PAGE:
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Database of mass spectra of known, unknown and provisionally identified substances. MassBank is the first public repository of mass spectral data for sharing them among scientific research community. MassBank data are useful for the chemical identification and structure elucidation of chemical compounds detected by mass spectrometry.
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The DrugBank database is a unique bioinformatics and cheminformatics resource that combines detailed drug (i.e. chemical, pharmacological and pharmaceutical) data with comprehensive drug target (i.e. sequence, structure, and pathway) information. The latest release of DrugBank (version 5.1.1, released 2018-07-03) contains 11,881 drug entries including 2,526 approved small molecule drugs, 1,184 approved biotech (protein/peptide) drugs, 129 nutraceuticals and over 5,751 experimental drugs. Additionally, 5,132 non-redundant protein (i.e. drug target/enzyme/transporter/carrier) sequences are linked to these drug entries. Each DrugCard entry contains more than 200 data fields with half of the information being devoted to drug/chemical data and the other half devoted to drug target or protein data.
The 1000 Genomes Project is an international collaboration to produce an extensive public catalog of human genetic variation, including SNPs and structural variants, and their haplotype contexts. This resource will support genome-wide association studies and other medical research studies. The genomes of about 2500 unidentified people from about 25 populations around the world will be sequenced using next-generation sequencing technologies. The results of the study will be freely and publicly accessible to researchers worldwide.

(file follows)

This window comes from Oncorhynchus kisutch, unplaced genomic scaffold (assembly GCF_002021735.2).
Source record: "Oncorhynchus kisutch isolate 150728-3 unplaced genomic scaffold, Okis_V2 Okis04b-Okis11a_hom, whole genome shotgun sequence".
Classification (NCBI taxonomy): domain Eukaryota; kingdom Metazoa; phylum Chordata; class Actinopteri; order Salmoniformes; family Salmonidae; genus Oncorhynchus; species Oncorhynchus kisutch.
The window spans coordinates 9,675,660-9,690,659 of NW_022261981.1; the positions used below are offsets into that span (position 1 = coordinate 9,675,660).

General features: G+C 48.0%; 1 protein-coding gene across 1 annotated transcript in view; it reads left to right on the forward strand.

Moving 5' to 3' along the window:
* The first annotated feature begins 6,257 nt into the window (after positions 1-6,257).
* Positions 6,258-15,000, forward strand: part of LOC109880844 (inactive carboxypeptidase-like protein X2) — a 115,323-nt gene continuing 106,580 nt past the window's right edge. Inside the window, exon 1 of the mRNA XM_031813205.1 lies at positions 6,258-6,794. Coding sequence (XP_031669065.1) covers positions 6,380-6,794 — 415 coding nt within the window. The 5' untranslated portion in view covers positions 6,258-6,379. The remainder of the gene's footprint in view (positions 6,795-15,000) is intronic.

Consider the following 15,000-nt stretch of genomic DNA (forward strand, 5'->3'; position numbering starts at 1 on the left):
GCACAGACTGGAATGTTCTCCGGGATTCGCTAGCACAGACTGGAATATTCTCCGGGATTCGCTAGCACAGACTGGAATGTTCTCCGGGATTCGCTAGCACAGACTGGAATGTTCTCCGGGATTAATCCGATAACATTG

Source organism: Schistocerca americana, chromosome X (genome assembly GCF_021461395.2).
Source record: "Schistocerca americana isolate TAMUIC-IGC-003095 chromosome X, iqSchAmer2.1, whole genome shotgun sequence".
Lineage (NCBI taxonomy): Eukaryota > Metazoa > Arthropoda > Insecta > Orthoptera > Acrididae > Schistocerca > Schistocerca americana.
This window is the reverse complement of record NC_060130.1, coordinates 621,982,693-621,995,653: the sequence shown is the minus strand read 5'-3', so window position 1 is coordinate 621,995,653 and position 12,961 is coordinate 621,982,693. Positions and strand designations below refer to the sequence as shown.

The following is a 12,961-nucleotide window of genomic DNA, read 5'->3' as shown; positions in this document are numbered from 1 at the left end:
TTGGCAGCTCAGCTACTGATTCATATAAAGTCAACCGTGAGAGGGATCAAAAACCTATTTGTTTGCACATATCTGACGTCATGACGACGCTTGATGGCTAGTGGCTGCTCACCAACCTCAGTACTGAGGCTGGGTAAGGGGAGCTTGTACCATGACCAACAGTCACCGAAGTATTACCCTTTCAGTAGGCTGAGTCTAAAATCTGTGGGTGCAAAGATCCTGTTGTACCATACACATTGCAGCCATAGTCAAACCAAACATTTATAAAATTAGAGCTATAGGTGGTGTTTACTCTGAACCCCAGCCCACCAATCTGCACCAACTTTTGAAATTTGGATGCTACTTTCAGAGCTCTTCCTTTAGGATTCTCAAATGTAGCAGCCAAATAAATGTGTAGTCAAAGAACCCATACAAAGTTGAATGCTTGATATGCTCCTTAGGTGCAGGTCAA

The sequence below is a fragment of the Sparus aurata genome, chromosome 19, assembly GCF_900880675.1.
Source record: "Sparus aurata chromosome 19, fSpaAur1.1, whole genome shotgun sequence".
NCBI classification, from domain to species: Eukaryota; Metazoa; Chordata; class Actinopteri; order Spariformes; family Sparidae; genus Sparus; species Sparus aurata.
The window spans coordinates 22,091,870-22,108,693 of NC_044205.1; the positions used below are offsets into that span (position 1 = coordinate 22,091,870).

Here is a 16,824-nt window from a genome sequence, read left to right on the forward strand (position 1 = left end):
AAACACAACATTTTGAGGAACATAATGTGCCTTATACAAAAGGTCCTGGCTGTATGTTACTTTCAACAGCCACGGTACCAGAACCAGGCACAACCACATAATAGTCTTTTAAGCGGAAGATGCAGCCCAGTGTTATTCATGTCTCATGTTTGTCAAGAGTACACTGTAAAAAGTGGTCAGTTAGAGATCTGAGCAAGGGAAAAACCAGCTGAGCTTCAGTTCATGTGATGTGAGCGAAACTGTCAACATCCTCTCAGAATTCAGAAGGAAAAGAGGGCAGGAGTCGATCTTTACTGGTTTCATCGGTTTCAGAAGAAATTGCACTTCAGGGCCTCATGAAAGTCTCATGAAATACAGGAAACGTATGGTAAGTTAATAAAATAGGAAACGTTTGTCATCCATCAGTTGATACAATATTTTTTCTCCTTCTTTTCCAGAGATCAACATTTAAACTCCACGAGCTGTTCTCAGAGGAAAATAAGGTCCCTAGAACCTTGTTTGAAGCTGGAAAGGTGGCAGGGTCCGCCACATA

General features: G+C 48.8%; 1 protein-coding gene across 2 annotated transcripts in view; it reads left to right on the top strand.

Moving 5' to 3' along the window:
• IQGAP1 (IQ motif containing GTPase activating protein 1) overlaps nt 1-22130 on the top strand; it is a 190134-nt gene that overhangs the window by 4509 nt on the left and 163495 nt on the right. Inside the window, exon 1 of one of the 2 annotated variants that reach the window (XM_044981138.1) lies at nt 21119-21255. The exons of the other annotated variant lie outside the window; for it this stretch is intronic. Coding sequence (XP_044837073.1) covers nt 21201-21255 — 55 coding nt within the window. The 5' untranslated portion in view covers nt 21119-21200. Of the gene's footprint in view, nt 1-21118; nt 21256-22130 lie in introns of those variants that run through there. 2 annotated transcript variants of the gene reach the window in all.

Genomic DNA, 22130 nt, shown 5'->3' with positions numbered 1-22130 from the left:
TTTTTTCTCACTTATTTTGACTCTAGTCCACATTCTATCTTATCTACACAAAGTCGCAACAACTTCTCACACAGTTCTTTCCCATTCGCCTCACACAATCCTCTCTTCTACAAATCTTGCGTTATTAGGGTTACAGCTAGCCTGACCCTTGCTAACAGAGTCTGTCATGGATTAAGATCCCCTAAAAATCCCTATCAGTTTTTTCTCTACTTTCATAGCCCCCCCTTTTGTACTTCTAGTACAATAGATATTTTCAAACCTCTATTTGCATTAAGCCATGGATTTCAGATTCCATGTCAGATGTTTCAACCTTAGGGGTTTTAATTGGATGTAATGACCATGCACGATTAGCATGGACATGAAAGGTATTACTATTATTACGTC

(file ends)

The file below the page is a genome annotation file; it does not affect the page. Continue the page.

With the creation of the Metabolomics Data Repository managed by Data Repository and Coordination Center (DRCC), the NIH acknowledges the importance of data sharing for metabolomics. Metabolomics represents the systematic study of low molecular weight molecules found in a biological sample, providing a "snapshot" of the current and actual state of the cell or organism at a specific point in time. Thus, the metabolome represents the functional activity of biological systems. As with other ‘omics’, metabolites are conserved across animals, plants and microbial species, facilitating the extrapolation of research findings in laboratory animals to humans. Common technologies for measuring the metabolome include mass spectrometry (MS) and nuclear magnetic resonance spectroscopy (NMR), which can measure hundreds to thousands of unique chemical entities. Data sharing in metabolomics will include primary raw data and the biological and analytical meta-data necessary to interpret these data. Through cooperation between investigators, metabolomics laboratories and data coordinating centers, these data sets should provide a rich resource for the research community to enhance preclinical, clinical and translational research.